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ANTONY PRESTON, JOHN BATCHELOR
Two factors combined to frustrate the Allies' efforts to beat the U-Boat offensive in 1942. The first was the Americans' virtual withdrawal of their escort forces from the Atlantic in June 1942, because these were needed for the Pacific against the Japanese. The second factor was the need to earmark escorts for the large convoys which would be needed for the invasion of North Africa, "Operation Torch". Although they were still responsible for coastal escort work, the American ships retained in the Atlantic now formed 2 per cent of the escort forces available, with the British and Canadians sharing the burden in a 50:48 ratio. This dilution of effort was unavoidable, but it gave the U-Boats a chance to inflict even heavier losses than they might have done, when the escorts were at full stretch.
To counterbalance this problem the large number of escort vessels coming into service did allow the British to organise the first experimental support group in September 1942. This was a group of escorts which operated independently in search of U-Boats, but kept itself at readiness to go to the aid of a hard-pressed convoy. It should not be confused with the old-style hunting groups, because it was based on the convoy system rather than being a replacement for it. The basic idea was to leave the convoy's escort to look after the close-range defense, while the support group could pursue and harry U-Boats to destruction. All too frequently a convoy escort had to leave ii promising contact because she had to return to the convoy, and the support group idea promised to increase the number of sinkings. This is exactly what happened, particularly because support groups were able to operate in the areas where U-Boats were concentrated.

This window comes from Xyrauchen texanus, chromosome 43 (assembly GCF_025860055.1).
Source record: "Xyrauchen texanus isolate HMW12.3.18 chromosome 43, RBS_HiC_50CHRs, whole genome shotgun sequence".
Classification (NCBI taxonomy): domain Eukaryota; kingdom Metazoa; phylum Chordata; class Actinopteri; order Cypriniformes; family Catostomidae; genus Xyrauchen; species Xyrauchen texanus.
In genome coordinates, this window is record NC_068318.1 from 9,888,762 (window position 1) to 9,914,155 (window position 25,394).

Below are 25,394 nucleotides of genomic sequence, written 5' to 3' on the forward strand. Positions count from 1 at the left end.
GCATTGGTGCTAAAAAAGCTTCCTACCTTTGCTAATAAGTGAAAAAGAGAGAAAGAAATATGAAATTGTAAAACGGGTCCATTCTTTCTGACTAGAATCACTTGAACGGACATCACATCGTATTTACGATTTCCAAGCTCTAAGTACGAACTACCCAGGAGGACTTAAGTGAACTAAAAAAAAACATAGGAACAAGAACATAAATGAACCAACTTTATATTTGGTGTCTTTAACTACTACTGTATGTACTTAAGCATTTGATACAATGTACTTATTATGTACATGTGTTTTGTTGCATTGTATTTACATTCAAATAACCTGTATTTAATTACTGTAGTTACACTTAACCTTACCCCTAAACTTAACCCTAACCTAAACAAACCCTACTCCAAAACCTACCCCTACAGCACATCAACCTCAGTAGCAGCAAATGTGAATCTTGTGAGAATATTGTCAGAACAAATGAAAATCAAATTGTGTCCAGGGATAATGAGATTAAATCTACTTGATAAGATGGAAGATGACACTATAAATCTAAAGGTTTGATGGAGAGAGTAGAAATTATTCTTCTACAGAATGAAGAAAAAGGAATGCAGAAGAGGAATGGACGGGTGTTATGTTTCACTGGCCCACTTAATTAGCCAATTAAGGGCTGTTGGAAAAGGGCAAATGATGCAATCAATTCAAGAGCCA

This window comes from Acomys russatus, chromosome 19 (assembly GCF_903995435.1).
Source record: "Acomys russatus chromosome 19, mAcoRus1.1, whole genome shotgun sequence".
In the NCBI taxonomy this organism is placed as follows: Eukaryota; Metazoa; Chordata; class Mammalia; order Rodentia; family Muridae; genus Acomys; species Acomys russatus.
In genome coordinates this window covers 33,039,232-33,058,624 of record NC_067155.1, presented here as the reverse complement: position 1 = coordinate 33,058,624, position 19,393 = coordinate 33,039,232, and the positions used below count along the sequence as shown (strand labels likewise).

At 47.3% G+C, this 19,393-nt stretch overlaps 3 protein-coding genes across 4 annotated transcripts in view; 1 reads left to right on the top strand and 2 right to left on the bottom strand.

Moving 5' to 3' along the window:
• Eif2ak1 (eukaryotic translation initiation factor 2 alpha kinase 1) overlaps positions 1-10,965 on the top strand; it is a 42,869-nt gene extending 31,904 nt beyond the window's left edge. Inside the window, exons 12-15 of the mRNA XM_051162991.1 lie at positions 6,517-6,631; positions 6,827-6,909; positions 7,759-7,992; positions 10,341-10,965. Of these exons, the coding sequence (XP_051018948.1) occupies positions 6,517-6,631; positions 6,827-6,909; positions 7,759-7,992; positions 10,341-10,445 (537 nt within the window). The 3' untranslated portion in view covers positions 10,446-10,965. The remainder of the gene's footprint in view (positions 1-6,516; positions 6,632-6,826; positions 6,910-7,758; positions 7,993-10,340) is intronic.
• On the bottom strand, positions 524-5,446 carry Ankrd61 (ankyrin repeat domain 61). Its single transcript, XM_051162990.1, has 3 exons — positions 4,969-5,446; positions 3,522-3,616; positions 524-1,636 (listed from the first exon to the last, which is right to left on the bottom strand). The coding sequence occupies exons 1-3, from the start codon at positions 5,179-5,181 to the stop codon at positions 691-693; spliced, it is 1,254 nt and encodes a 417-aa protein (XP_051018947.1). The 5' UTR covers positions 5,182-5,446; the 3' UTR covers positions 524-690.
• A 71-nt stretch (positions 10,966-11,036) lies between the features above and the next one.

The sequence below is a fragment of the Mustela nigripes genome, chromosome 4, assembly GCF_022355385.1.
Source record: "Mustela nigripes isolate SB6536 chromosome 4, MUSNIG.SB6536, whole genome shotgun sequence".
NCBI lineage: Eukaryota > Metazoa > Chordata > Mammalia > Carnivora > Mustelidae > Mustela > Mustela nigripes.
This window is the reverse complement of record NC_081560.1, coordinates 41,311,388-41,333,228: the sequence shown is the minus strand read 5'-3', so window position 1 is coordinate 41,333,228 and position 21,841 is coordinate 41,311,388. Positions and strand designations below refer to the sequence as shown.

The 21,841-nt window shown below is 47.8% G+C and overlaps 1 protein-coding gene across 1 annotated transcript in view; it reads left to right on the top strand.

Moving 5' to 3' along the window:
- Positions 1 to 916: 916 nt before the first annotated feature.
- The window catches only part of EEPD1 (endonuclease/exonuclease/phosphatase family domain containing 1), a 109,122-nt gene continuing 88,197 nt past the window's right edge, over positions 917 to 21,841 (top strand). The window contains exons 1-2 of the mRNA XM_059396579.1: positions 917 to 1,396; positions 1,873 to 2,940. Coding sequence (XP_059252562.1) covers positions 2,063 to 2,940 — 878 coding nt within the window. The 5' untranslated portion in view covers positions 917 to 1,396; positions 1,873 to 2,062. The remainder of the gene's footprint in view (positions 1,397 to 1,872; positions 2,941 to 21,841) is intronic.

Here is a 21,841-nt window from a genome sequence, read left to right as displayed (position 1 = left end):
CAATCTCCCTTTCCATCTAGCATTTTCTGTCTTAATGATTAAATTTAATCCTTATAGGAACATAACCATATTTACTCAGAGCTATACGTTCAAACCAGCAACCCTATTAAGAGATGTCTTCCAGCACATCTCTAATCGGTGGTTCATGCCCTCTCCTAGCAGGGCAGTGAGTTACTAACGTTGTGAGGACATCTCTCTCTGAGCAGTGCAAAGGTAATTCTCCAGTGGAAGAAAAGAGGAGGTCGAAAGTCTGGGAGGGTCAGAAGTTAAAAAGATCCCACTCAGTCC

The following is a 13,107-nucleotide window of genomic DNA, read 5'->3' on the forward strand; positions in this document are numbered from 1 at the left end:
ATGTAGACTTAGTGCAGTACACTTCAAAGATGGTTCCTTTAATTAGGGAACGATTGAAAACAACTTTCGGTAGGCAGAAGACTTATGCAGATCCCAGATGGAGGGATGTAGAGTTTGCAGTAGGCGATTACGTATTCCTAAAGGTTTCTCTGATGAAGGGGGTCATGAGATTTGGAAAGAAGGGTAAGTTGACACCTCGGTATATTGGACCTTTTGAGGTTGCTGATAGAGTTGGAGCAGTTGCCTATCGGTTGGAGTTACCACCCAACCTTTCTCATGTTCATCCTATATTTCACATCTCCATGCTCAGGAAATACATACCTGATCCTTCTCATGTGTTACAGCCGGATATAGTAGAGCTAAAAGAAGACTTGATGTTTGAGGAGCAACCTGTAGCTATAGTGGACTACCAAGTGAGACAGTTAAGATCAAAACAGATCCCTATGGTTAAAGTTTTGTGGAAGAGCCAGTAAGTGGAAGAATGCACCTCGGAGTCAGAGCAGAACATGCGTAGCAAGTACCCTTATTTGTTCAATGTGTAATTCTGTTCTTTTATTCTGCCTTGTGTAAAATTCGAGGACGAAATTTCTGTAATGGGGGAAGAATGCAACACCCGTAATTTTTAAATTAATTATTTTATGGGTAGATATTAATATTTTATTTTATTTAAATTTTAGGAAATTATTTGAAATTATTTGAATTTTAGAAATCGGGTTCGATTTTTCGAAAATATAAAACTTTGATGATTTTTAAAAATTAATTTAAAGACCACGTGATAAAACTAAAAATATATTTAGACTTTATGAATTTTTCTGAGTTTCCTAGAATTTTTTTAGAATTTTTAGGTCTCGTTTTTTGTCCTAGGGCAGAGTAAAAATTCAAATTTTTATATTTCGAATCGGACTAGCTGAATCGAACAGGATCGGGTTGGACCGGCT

At the start of 1943 both sides were in a strong position. The U-Boats were well led and their achievements in 1942 meant that officers and men were experienced. Against them were ranged a growing force of aircraft and ships equally determined and skilled. Behind both antagonists were the designers and scientists, whose influence would prove decisive.
The first round went to the U-Boats in March. Acting on intelligence gathered after German cryptanalysts broke into the British convoy cypher, Admiral Dönitz arranged a heavy concentration of U-Boats against two eastbound convoys. This led to a successful interception, by a total of 39 U-Boats, of the slow convoy 5C-122, totalling 52 ships, and the faster HX-229, with only 25 ships. Finding the fast convoy first, the U-Boats were able to sink eight ships in a space of less than eight hours. The slow convoy fared rather better when another group of U-Boats attacked, but one U-Boat, U338, was able to sink four merchant ships with five torpedoes. During the next three days the convoys were joined to give their escorts a chance to fight back, but even this did not prevent the U-Boats from sinking another nine ships. In all 140,000 tons of shipping had been sunk, for the loss of only three U-Boats.